JACKSON, MI – Charles Porter Jr. was not supposed to be eligible for parole.
But after 13,263 days in prison, it’s happening.
Porter, now 51, was sentenced to life imprisonment without parole for the murder of his father in 1984 when he was 15. The United States Supreme Court has since ruled that life sentences for minors are unconstitutional and made it mandatory to review all such cases.
Jackson County Circuit Judge John McBain sentenced Porter in a virtual October 14 hearing to 36 to 60 years in prison, making him immediately eligible for parole. The Michigan Parole Board will now decide if and when Porter will be granted parole.
“When I look at your rehabilitation potential, I would feel comfortable that you live in the same community as me,” McBain said. “I have some confidence in allowing the parole board to exercise its authority as to whether you should be eligible for parole.
Porter shot and killed his father, Charles Porter Sr., on June 19, 1984, at Porter Sr.’s home, Liberty Township. Porter was tried as an adult and convicted of first degree murder by a jury. He is currently incarcerated at Lakeland Correctional Center in Coldwater.
“I am so sorry that I did this senseless act when I was 15 and killed my father,” Porter said. “I am deeply ashamed of what I have done. I understand the pain and loss my actions have caused so many people. I want to apologize for the suffering and loss I have caused.”
Porter’s half-sister Sarah Harshman issued a victim impact statement, asking McBain to keep Porter in jail. She was 7 when Porter Sr. was murdered and says she will never get any answer on what type of man her father was.
“Personally, I don’t care if Chuck feels like a different person today,” Harshman said. “Of course he is. Most humans mature as they age. It doesn’t change the fact that his actions have definitely changed our lives. Just because 36 years have passed doesn’t mean Chuck deserves a second chance.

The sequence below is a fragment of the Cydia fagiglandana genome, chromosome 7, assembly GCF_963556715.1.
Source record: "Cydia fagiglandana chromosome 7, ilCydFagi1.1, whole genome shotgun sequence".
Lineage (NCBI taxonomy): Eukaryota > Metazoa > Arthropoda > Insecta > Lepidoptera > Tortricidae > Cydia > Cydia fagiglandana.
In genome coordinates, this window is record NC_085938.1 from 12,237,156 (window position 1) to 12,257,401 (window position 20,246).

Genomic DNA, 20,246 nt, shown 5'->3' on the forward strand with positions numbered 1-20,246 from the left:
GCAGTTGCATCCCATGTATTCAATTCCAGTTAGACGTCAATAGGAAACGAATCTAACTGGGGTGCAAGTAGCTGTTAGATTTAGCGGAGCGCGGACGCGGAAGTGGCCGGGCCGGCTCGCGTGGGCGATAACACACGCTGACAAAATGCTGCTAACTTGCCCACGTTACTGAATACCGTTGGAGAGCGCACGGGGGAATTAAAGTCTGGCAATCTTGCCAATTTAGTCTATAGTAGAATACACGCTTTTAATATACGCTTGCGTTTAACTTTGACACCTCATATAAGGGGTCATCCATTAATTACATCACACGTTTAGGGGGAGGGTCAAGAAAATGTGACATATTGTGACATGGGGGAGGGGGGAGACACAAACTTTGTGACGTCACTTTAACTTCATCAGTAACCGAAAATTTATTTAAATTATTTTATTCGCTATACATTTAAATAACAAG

Forensic psychologist Dr. Carol Holden examined Porter, reviewed the case and concluded that Porter was not “hopelessly corrupt.” She discovered he was functioning in a state of “burning cognition” when he planned the murder and executed it, according to a resentencing report from McBain.
This state of “hot cognition” means Porter was acting impulsively and not realizing the long-term consequences of his actions, according to the report. Porter’s plan to murder his father was a “magical thought.”
“This is the case of a teenager who made a tragic mistake,” said Michigan State appeal defender Rebecca Hahn. “An adolescent who has the potential for growth and rehabilitation.”
Court believes Porter’s actions were premeditated because he waited to shoot his father in the neck and head, but Porter is not “irretrievably corrupt,” which means a life sentence without release conditional is not allowed, according to McBain’s report.
Porter has not been ticketed for misconduct in prison for over 20 years, which is a remarkable record, according to McBain’s report. Porter spent nine years in a program that trains abused dogs and has helped rehabilitate more than 50 dogs, he said at the hearing. He has also taken classes that teach anger management and counseling classes.
Porter also received a letter of support for parole eligibility from a retired correctional officer, who believes Porter is rehabilitated, according to McBain’s report. The Correctional Officer and Holden agree that Porter took full responsibility for his actions.
“I think your own father, wherever he is… I have a feeling he would say, ‘My son has done enough time. He served 36 years in prison for my death, ”McBain said. “I have a feeling that if he could tell me, he’s done enough time.
Deputy chief prosecutor Kati Rezmierski filed a motion early in the case, asking for Porter’s life sentence to be continued without parole, which was the right decision at the time, she said.
“Taking a human life is an eternal choice,” Deputy Chief Prosecutor Kati Rezmierski said at the hearing. “That being said, the evidence presented here in Mr. Porter’s case… is compelling evidence. Mr Porter, at the time he was initially sentenced, had no reason to believe he would ever walk free. I can’t stay here and say anything other than it’s to his credit that he did everything he did behind bars.
Porter has created a plan for his reintegration into society if granted parole. His mother and stepfather have a room for him in their Florida home and he has family to support him. This is one of the best back-to-school plans McBain has ever seen, he said. Five people attended the virtual hearing to show their support for Porter.
“I will never betray my family again and hope to live among them and count on them to adjust to a new normal,” Porter said. “I want to learn to live in a house with modern conveniences. … I want to experience new things and meet my niece and nephew. I want to work for meaningful work and be a law abiding citizen outside of prison. “
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